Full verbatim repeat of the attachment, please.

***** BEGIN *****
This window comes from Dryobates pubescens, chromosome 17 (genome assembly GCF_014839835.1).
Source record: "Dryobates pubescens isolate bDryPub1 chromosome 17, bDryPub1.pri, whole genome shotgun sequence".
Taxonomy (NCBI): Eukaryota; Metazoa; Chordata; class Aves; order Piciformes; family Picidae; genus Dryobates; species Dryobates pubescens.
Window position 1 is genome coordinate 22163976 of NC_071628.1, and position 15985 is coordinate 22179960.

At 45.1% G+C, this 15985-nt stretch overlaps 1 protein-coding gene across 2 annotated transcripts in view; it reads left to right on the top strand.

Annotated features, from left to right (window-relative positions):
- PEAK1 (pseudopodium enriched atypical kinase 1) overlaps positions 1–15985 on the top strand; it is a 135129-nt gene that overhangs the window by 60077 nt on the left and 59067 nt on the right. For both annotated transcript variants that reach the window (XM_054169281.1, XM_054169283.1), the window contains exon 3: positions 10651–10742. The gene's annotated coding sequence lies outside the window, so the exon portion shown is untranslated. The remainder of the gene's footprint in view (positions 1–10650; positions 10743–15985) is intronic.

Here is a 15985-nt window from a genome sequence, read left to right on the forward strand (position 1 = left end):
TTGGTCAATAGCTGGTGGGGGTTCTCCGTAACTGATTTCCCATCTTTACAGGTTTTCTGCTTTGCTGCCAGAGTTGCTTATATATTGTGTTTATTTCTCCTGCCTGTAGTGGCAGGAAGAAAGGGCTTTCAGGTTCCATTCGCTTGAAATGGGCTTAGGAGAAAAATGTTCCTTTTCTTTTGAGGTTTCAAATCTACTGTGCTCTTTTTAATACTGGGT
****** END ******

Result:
This window comes from Dryobates pubescens, chromosome 17 (genome assembly GCF_014839835.1).
Source record: "Dryobates pubescens isolate bDryPub1 chromosome 17, bDryPub1.pri, whole genome shotgun sequence".
Taxonomy (NCBI): Eukaryota; Metazoa; Chordata; class Aves; order Piciformes; family Picidae; genus Dryobates; species Dryobates pubescens.
Window position 1 is genome coordinate 22163976 of NC_071628.1, and position 15985 is coordinate 22179960.

At 45.1% G+C, this 15985-nt stretch overlaps 1 protein-coding gene across 2 annotated transcripts in view; it reads left to right on the top strand.

Annotated features, from left to right (window-relative positions):
- PEAK1 (pseudopodium enriched atypical kinase 1) overlaps positions 1–15985 on the top strand; it is a 135129-nt gene that overhangs the window by 60077 nt on the left and 59067 nt on the right. For both annotated transcript variants that reach the window (XM_054169281.1, XM_054169283.1), the window contains exon 3: positions 10651–10742. The gene's annotated coding sequence lies outside the window, so the exon portion shown is untranslated. The remainder of the gene's footprint in view (positions 1–10650; positions 10743–15985) is intronic.

Here is a 15985-nt window from a genome sequence, read left to right on the forward strand (position 1 = left end):
TTGGTCAATAGCTGGTGGGGGTTCTCCGTAACTGATTTCCCATCTTTACAGGTTTTCTGCTTTGCTGCCAGAGTTGCTTATATATTGTGTTTATTTCTCCTGCCTGTAGTGGCAGGAAGAAAGGGCTTTCAGGTTCCATTCGCTTGAAATGGGCTTAGGAGAAAAATGTTCCTTTTCTTTTGAGGTTTCAAATCTACTGTGCTCTTTTTAATACTGGGT